Really, it is the parents' responsibility to sort out their values and principles, which will drive their methods of disciplining before they have children. They should then make sure, if they separate, that they commit to someone new who also has a similar approach to disciplining. Of course there is likely to be be some different opinions at time, but it should be such an issue that a SM should feel so miserable because of the way their partner discipline their own child.

I really cannot get this obsession that some step-mums seem to have with wanting to impose their own discipline on their step-kids who they only see a couple of days a week.

Evergreen777 Wed 29-Mar-17 16:57:10

Having step children every weekend is not some occasional visiting which as a step parent you can stay out of. It means they're with you for almost all of their leisure time, and also almost all of yours. I don't think it's practical to suggest to the OP that she's never left alone with her DSD - her DP may need to leave the house sometimes! To go shopping, do the garden, see friends, etc. You can't avoid normal family life every weekend. And nor should you be leaving disciplining to the "resident parent" who is probably actually spending less time with the child than you two are.

OP - Your DP is halfway there in recognising that you need to pull DSD up on things sometimes, but he needs to stop seeing her and you as rivels it himself caught between you both and recognise that you are his partner, and she is his daughter And adults/parents make the rules. You are not three housemates. He absolutely needs to back you up on front of her. She won't like this at first, so I'd suggest a deal where you pick your battles very carefully at first and only pick her up on things that you're completely certain your DP agrees on, and he makes a real effort to back you up. And then have a chat about any areas where he doesn't share your views on discipline, and reach some compromises. Be alert to that male tendancy to nod and pretend to agree with you on things to avoid conflict, whilst having no intention of following through.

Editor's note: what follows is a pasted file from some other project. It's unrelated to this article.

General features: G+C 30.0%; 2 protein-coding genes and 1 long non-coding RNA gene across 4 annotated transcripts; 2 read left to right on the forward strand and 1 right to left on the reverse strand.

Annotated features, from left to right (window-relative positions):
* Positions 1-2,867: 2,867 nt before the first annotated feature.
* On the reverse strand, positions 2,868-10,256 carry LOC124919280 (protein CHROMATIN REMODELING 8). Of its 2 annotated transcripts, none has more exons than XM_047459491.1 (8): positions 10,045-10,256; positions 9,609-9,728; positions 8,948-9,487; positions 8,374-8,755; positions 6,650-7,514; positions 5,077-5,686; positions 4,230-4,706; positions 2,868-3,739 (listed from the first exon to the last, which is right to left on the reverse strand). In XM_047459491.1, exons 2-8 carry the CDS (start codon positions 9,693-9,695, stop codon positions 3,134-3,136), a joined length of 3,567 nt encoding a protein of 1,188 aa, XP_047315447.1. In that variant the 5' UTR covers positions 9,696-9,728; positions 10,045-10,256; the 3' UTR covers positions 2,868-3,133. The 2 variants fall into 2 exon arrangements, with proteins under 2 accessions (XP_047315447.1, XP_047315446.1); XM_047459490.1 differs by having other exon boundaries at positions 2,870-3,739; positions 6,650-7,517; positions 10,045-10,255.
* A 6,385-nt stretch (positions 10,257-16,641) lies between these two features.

TiredofITall1 Wed 29-Mar-17 16:57:13

I think any child in your home that misbehaves you can tell off. Children pick up rules in different houses just fine the same as they understand rules of school may be different to rules at home etc.